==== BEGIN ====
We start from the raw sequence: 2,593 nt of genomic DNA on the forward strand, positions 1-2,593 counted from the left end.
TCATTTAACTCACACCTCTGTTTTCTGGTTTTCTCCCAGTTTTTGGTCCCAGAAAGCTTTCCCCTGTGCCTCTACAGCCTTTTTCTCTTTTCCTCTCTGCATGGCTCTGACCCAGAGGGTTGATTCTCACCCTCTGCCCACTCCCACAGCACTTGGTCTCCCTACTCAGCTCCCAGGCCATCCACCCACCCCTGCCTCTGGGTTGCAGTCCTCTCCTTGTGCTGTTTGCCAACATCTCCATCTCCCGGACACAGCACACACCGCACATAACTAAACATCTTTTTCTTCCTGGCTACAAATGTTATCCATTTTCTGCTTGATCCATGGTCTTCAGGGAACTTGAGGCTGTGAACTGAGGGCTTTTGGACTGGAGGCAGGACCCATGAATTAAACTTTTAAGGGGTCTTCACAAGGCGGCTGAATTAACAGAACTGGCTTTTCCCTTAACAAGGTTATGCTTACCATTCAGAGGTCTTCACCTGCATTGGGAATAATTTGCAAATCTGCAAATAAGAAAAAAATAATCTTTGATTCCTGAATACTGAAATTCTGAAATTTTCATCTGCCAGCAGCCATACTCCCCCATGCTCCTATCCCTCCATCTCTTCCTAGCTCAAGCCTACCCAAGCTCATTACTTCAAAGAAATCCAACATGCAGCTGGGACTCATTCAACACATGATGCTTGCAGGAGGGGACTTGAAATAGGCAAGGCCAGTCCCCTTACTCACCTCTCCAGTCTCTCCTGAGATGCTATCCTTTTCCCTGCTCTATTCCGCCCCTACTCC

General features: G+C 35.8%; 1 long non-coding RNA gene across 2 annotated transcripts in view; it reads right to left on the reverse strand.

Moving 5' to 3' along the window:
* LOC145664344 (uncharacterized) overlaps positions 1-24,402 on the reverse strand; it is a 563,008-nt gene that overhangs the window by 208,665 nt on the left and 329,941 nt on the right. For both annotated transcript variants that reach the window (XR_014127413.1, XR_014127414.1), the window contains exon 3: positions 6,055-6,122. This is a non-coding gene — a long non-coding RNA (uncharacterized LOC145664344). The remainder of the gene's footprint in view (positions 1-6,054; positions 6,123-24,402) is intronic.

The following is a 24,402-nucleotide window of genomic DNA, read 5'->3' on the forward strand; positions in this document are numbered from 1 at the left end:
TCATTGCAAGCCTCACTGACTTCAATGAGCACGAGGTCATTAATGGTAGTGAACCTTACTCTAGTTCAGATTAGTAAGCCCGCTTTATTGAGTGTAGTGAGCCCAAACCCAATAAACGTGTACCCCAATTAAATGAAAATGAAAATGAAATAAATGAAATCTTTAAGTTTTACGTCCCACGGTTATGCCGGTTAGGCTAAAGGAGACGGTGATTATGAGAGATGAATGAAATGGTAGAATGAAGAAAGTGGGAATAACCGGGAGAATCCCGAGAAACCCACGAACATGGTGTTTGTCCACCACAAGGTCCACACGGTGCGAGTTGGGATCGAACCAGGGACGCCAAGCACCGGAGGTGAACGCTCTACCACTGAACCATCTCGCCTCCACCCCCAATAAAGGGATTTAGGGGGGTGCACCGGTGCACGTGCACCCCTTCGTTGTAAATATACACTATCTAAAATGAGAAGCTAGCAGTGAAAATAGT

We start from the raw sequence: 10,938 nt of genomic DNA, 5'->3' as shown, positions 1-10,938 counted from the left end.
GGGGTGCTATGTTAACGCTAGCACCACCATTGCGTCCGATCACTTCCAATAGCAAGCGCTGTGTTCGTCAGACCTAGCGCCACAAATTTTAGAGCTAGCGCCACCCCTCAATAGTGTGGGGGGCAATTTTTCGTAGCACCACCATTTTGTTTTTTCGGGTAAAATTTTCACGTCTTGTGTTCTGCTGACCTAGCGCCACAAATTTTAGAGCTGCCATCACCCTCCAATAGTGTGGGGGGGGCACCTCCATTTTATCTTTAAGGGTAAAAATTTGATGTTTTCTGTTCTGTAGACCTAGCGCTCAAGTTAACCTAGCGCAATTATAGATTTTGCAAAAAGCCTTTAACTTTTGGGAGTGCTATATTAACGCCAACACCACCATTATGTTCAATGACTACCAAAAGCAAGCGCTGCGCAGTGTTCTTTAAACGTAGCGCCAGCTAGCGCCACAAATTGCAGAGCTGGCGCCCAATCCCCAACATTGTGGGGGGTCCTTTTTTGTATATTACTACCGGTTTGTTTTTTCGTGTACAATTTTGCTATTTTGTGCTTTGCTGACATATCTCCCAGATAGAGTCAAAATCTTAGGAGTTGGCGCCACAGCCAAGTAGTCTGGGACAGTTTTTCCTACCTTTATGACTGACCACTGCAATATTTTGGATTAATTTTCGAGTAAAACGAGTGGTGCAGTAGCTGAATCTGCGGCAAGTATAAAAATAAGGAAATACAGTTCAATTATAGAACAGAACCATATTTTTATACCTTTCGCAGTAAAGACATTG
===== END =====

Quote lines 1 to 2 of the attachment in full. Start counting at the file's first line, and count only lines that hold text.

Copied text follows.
We start from the raw sequence: 2,593 nt of genomic DNA on the forward strand, positions 1-2,593 counted from the left end.
TCATTTAACTCACACCTCTGTTTTCTGGTTTTCTCCCAGTTTTTGGTCCCAGAAAGCTTTCCCCTGTGCCTCTACAGCCTTTTTCTCTTTTCCTCTCTGCATGGCTCTGACCCAGAGGGTTGATTCTCACCCTCTGCCCACTCCCACAGCACTTGGTCTCCCTACTCAGCTCCCAGGCCATCCACCCACCCCTGCCTCTGGGTTGCAGTCCTCTCCTTGTGCTGTTTGCCAACATCTCCATCTCCCGGACACAGCACACACCGCACATAACTAAACATCTTTTTCTTCCTGGCTACAAATGTTATCCATTTTCTGCTTGATCCATGGTCTTCAGGGAACTTGAGGCTGTGAACTGAGGGCTTTTGGACTGGAGGCAGGACCCATGAATTAAACTTTTAAGGGGTCTTCACAAGGCGGCTGAATTAACAGAACTGGCTTTTCCCTTAACAAGGTTATGCTTACCATTCAGAGGTCTTCACCTGCATTGGGAATAATTTGCAAATCTGCAAATAAGAAAAAAATAATCTTTGATTCCTGAATACTGAAATTCTGAAATTTTCATCTGCCAGCAGCCATACTCCCCCATGCTCCTATCCCTCCATCTCTTCCTAGCTCAAGCCTACCCAAGCTCATTACTTCAAAGAAATCCAACATGCAGCTGGGACTCATTCAACACATGATGCTTGCAGGAGGGGACTTGAAATAGGCAAGGCCAGTCCCCTTACTCACCTCTCCAGTCTCTCCTGAGATGCTATCCTTTTCCCTGCTCTATTCCGCCCCTACTCC